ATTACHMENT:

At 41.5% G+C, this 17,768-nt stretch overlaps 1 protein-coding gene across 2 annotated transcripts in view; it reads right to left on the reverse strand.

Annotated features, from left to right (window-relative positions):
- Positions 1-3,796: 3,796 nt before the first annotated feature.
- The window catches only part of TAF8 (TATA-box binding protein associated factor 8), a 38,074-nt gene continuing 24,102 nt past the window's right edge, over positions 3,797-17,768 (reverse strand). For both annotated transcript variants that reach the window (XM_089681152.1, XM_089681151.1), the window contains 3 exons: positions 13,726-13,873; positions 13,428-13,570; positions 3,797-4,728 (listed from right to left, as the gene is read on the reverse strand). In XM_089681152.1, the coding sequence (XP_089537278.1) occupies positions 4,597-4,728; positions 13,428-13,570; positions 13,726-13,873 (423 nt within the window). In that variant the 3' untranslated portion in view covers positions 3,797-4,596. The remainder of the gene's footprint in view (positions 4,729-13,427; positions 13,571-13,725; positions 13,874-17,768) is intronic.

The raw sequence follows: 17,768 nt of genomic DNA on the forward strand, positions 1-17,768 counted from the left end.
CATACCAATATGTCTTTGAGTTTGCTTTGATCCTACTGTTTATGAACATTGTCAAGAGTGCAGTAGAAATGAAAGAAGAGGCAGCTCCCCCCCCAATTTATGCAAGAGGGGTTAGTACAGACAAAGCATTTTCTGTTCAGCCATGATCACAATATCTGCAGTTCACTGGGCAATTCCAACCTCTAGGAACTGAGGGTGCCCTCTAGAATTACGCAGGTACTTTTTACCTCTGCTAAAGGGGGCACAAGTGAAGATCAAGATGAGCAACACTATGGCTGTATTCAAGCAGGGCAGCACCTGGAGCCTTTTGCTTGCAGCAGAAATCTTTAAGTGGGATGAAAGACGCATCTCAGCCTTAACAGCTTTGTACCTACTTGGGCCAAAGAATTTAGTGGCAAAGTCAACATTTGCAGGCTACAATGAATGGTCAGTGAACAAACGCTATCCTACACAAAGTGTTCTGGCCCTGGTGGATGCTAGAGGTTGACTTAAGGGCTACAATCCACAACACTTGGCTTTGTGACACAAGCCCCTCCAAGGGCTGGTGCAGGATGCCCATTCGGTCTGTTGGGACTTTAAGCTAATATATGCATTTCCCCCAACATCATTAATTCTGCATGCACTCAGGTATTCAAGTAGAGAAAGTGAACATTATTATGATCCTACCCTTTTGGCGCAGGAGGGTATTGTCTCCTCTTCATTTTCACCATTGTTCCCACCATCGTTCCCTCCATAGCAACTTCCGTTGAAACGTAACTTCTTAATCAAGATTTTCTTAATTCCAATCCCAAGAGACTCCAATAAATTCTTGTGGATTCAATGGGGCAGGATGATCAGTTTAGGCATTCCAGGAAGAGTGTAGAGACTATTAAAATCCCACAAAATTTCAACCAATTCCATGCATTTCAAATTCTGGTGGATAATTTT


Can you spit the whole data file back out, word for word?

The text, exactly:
At 41.5% G+C, this 17,768-nt stretch overlaps 1 protein-coding gene across 2 annotated transcripts in view; it reads right to left on the reverse strand.

Annotated features, from left to right (window-relative positions):
- Positions 1-3,796: 3,796 nt before the first annotated feature.
- The window catches only part of TAF8 (TATA-box binding protein associated factor 8), a 38,074-nt gene continuing 24,102 nt past the window's right edge, over positions 3,797-17,768 (reverse strand). For both annotated transcript variants that reach the window (XM_089681152.1, XM_089681151.1), the window contains 3 exons: positions 13,726-13,873; positions 13,428-13,570; positions 3,797-4,728 (listed from right to left, as the gene is read on the reverse strand). In XM_089681152.1, the coding sequence (XP_089537278.1) occupies positions 4,597-4,728; positions 13,428-13,570; positions 13,726-13,873 (423 nt within the window). In that variant the 3' untranslated portion in view covers positions 3,797-4,596. The remainder of the gene's footprint in view (positions 4,729-13,427; positions 13,571-13,725; positions 13,874-17,768) is intronic.

The raw sequence follows: 17,768 nt of genomic DNA on the forward strand, positions 1-17,768 counted from the left end.
CATACCAATATGTCTTTGAGTTTGCTTTGATCCTACTGTTTATGAACATTGTCAAGAGTGCAGTAGAAATGAAAGAAGAGGCAGCTCCCCCCCCAATTTATGCAAGAGGGGTTAGTACAGACAAAGCATTTTCTGTTCAGCCATGATCACAATATCTGCAGTTCACTGGGCAATTCCAACCTCTAGGAACTGAGGGTGCCCTCTAGAATTACGCAGGTACTTTTTACCTCTGCTAAAGGGGGCACAAGTGAAGATCAAGATGAGCAACACTATGGCTGTATTCAAGCAGGGCAGCACCTGGAGCCTTTTGCTTGCAGCAGAAATCTTTAAGTGGGATGAAAGACGCATCTCAGCCTTAACAGCTTTGTACCTACTTGGGCCAAAGAATTTAGTGGCAAAGTCAACATTTGCAGGCTACAATGAATGGTCAGTGAACAAACGCTATCCTACACAAAGTGTTCTGGCCCTGGTGGATGCTAGAGGTTGACTTAAGGGCTACAATCCACAACACTTGGCTTTGTGACACAAGCCCCTCCAAGGGCTGGTGCAGGATGCCCATTCGGTCTGTTGGGACTTTAAGCTAATATATGCATTTCCCCCAACATCATTAATTCTGCATGCACTCAGGTATTCAAGTAGAGAAAGTGAACATTATTATGATCCTACCCTTTTGGCGCAGGAGGGTATTGTCTCCTCTTCATTTTCACCATTGTTCCCACCATCGTTCCCTCCATAGCAACTTCCGTTGAAACGTAACTTCTTAATCAAGATTTTCTTAATTCCAATCCCAAGAGACTCCAATAAATTCTTGTGGATTCAATGGGGCAGGATGATCAGTTTAGGCATTCCAGGAAGAGTGTAGAGACTATTAAAATCCCACAAAATTTCAACCAATTCCATGCATTTCAAATTCTGGTGGATAATTTT